The modern approach to statutory interpretation developed through the history of common law rules: literal, golden and mischief. This chapter covers the main aspects of these common law rules (Latin maxims) to understand how the common law and statutes relate to one another. This synergy enables them to work together towards a coherent body of law in a common law system like Australia.

Chapter

Michelle Sanson, Statutory Interpretation Chapter 9

Events and Submissions/Topic

Weekly online tutorial discussions

Assessment 2


Solve a statutory interpretation problem Due: Week 8 Monday (7 Sept 2020) 10:00 am AEST
Week 10: Statutory Presumptions Begin Date: 14 Sep 2020

Module/Topic

This week is an extension of the discussion from Chapter 9: examining rules of statutory interpretation which developed at common law and continue to be relevant. The overall point is to give primacy to the meaning of the text of a legislative provision in its context and in light of its purpose. If it is evident from the text, context or purpose that an alternative meaning should be used, then the statutory presumption may not even be applicable.

Chapter

Michelle Sanson, Statutory Interpretation Chapter 10

Events and Submissions/Topic

Weekly online tutorial discussions

Week 11: Human rights and International law Begin Date: 21 Sep 2020

Module/Topic

Fundamental Human Rights in International Law: Do they influence interpretation?

As fundamental and human rights become increasingly influential in all aspects of our lives, and contemporary Parliaments are legislating on topics which expand or contract our rights (counter-terrorism, privacy laws, laws regarding covid-19), the principle of legality assumes a new significance. It becomes fashionable for judges to use this principle as a way of reaching and/or justifying their interpretation of statutory provision, be that narrow or broad.

We will examine the different approaches to the application of this principle, the underlying views by the High Court judges as illustrative of a topic that continues to be in a state of flux.

Chapter

Michelle Sanson, Statutory Interpretation Chapter 11.

Events and Submissions/Topic

Weekly online tutorial discussions

Week 12 Review and Take Home Paper Week 10/02/2020 Begin Date: 05 Oct 2020

Module/Topic

Review and Take Home Paper Week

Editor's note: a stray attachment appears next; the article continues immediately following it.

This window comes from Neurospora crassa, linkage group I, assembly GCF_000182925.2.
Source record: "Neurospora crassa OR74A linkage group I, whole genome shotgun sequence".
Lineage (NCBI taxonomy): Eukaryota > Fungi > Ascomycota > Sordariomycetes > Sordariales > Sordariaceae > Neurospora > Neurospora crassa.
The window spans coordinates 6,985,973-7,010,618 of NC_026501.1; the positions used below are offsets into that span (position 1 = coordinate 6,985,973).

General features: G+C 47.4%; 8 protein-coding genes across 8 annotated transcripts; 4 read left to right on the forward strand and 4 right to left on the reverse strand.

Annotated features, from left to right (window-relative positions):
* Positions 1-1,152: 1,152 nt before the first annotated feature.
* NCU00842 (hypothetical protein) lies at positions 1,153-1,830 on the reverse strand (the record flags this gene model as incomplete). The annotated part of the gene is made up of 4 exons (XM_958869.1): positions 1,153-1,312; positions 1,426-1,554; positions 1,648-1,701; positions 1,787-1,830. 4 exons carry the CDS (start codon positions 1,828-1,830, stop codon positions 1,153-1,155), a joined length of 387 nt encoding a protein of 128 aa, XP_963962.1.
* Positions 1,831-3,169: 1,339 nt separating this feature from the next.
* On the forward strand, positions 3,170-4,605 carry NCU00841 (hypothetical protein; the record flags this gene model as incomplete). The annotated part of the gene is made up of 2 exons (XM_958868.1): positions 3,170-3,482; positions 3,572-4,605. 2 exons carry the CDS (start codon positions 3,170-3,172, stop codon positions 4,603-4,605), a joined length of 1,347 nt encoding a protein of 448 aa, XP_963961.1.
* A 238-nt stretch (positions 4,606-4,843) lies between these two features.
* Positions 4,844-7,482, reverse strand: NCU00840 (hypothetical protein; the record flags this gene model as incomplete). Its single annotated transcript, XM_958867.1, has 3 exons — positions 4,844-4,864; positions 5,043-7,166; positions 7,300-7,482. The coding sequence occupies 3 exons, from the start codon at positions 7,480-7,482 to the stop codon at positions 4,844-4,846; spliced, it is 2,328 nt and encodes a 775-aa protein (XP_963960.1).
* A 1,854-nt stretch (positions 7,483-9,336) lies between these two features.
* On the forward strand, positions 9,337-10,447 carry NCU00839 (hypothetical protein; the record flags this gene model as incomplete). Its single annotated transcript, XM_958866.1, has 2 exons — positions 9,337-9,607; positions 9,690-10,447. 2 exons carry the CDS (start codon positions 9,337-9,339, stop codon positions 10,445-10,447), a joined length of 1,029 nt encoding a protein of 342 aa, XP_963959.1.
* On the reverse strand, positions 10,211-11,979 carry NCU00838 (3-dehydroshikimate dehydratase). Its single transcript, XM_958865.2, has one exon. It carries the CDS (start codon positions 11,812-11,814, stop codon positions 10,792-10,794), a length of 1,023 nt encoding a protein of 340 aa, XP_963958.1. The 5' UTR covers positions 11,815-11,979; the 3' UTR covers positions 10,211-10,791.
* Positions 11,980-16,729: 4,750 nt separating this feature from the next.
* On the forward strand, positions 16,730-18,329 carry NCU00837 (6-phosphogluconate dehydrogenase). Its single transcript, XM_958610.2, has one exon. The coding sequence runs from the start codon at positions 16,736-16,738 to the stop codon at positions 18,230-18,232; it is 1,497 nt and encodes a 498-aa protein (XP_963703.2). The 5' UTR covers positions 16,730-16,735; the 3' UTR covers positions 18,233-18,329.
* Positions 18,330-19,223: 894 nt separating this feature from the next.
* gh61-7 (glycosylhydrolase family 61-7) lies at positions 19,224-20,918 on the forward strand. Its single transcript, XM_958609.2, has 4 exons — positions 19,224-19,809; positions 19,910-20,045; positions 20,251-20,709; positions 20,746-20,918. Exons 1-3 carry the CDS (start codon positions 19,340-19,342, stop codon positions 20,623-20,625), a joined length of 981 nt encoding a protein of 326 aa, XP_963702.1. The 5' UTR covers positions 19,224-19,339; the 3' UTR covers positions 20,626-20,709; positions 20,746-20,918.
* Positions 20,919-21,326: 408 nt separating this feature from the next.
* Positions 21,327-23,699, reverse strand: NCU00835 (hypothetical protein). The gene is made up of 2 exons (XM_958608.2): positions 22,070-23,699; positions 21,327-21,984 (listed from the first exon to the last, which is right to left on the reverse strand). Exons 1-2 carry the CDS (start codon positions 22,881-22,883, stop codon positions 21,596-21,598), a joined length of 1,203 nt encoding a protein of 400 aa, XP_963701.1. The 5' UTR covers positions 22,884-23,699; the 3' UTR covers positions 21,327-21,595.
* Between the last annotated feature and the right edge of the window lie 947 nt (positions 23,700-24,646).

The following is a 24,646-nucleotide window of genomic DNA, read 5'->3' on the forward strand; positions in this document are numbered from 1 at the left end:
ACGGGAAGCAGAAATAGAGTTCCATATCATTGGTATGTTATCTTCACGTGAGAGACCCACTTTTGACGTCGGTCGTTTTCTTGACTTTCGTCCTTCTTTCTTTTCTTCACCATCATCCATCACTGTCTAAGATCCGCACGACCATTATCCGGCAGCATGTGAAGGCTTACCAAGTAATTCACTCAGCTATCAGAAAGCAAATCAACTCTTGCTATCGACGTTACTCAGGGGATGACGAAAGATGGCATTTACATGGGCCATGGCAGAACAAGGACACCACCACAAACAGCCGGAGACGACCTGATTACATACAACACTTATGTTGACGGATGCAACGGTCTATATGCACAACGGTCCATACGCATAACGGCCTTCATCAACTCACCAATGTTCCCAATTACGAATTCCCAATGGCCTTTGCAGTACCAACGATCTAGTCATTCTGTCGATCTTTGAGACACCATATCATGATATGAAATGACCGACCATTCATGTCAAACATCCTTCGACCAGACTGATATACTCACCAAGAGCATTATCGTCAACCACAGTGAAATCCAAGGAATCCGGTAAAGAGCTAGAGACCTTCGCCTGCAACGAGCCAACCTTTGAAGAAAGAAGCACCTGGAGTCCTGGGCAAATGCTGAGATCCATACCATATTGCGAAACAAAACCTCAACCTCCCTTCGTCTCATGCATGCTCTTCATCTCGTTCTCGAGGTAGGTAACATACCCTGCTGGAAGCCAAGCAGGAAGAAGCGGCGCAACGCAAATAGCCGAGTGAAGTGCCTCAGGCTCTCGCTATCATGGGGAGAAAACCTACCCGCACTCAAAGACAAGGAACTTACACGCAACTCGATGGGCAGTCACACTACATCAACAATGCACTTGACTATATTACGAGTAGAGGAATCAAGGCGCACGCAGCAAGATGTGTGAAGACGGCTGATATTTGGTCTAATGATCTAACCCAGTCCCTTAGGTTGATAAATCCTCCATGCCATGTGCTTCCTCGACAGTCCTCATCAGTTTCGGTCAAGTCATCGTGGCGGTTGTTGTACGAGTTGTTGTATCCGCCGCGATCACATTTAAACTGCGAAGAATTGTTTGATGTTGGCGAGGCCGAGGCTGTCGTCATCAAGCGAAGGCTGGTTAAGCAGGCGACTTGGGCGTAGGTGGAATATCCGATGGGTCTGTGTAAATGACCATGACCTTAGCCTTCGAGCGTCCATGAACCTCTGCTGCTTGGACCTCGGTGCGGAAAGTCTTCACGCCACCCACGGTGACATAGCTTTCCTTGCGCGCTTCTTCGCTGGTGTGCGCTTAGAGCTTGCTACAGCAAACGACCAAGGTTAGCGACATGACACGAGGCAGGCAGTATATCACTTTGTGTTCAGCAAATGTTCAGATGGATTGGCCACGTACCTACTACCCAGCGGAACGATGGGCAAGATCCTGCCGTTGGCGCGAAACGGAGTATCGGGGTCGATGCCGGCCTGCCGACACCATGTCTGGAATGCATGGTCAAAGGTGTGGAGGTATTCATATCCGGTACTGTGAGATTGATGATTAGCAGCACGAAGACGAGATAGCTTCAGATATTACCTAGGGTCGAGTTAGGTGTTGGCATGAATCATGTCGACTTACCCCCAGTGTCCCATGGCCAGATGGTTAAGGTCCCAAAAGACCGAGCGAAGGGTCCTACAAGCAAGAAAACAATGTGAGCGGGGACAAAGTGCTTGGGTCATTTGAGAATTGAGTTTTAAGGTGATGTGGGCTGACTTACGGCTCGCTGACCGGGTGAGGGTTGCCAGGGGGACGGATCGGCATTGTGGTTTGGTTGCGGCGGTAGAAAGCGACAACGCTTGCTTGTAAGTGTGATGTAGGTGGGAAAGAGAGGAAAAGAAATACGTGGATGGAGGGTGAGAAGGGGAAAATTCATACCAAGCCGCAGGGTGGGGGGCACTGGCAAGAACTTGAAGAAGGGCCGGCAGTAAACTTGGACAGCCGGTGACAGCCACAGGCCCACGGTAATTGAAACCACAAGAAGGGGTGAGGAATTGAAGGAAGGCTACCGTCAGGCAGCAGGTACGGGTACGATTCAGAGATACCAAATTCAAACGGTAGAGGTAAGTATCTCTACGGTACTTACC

Chapter

No prescribed reading this week

Events and Submissions/Topic

Weekly online tutorial discussions

Review/Exam Week Begin Date: 12 Oct 2020

Module/Topic

Chapter

Events and Submissions/Topic

Assessment 3


Take-Home Paper Due: Review/Exam Week Monday (12 Oct 2020) 11:45 pm AEST
Term Specific Information

Statutory interpretation is a challenging but rewarding subject. It has long term implications to your lives as legal practitioners after you leave law school. However, it is also a great opportunity to be introduced to or consolidate your legal academic skills. I will make a basic legal academic skills toolkit available as part of your Moodle page. Please continue to refer to these basic skills throughout the term. I will make direct reference to them throughout the unit. 

Assessment Tasks

1 Written Assessment

Assessment Title
Case Note and Research

Task Description

Presented in two parts with 10 marks allocated for each part.

Part 1 A research task which relates to the creation and understanding of Commonwealth legislation. 

Part 2 A short interpretation question you can answer by reference to interpretation legislation and cases.

Full details of the assignment task will be provided on the Statutory Interpretation Moodle site after the commencement of term. 

2000 words


Assessment Due Date

Week 4 Monday (3 Aug 2020) 10:00 am AEST

The first part of this assignment is to be answered in paragraphs responses. Make sure you have answered the second section of this assignment according to the IRAC legal problem-solving method.


Return Date to Students

Marked assignments will be returned via the Moodle site in approx. two (2) weeks after submission.


Weighting
20%

Assessment Criteria

Criteria Excellent Good Poor
Basic goals (15%):
Identification of primary issues Identification of all major issues. Identification of most major issues. Identification of some major issues.
Demonstrated understanding of the subject matter Excellent demonstrated understanding of the subject matter. Good / Some understanding of the subject matter. Lacks understanding of the subject matter.
Structured argument Well structured arguments. Reasonably structured argument. Poorly structured argument.
Higher order goal (2.5%):
Analytical ability Demonstrated high level of analysis. Some analytical skills demonstrated Numerous analytical errors or omissions - limited to no analysis.
Skills (2.5%):
Demonstrated clear and concise written expression Clear and concise written expression. Some unclear or verbose written expression. Numerous examples of unclear or verbose written expression.
Spelling and grammar No identifiable spelling or grammatical issues. Minor spelling or grammatical issues. Numerous spelling or grammatical issues.
Plain English drafting No Plain English drafting errors. Some Plain English drafting errors. Numerous Plain English drafting errors.


Students should also familiarise themselves with the University policy on assessment which sets out the criteria for high distinctions, distinctions, credit and pass marks in some detail.


Referencing Style

Submission
Online

Submission Instructions
I will only accept online submission of your work. Upload your work in a Word document (not PDF). I expect students to present their assignment work on time. Take care with your submission. Avoid obvious mistakes, such as basic spelling and grammatical errors. Read your paper out aloud, word by word. Alternatively, or in addition, ask a friend to read your material. Generally, you should submit one document (even if the assessment is in two or more parts) and ensure that your name is included in the name of the saved document.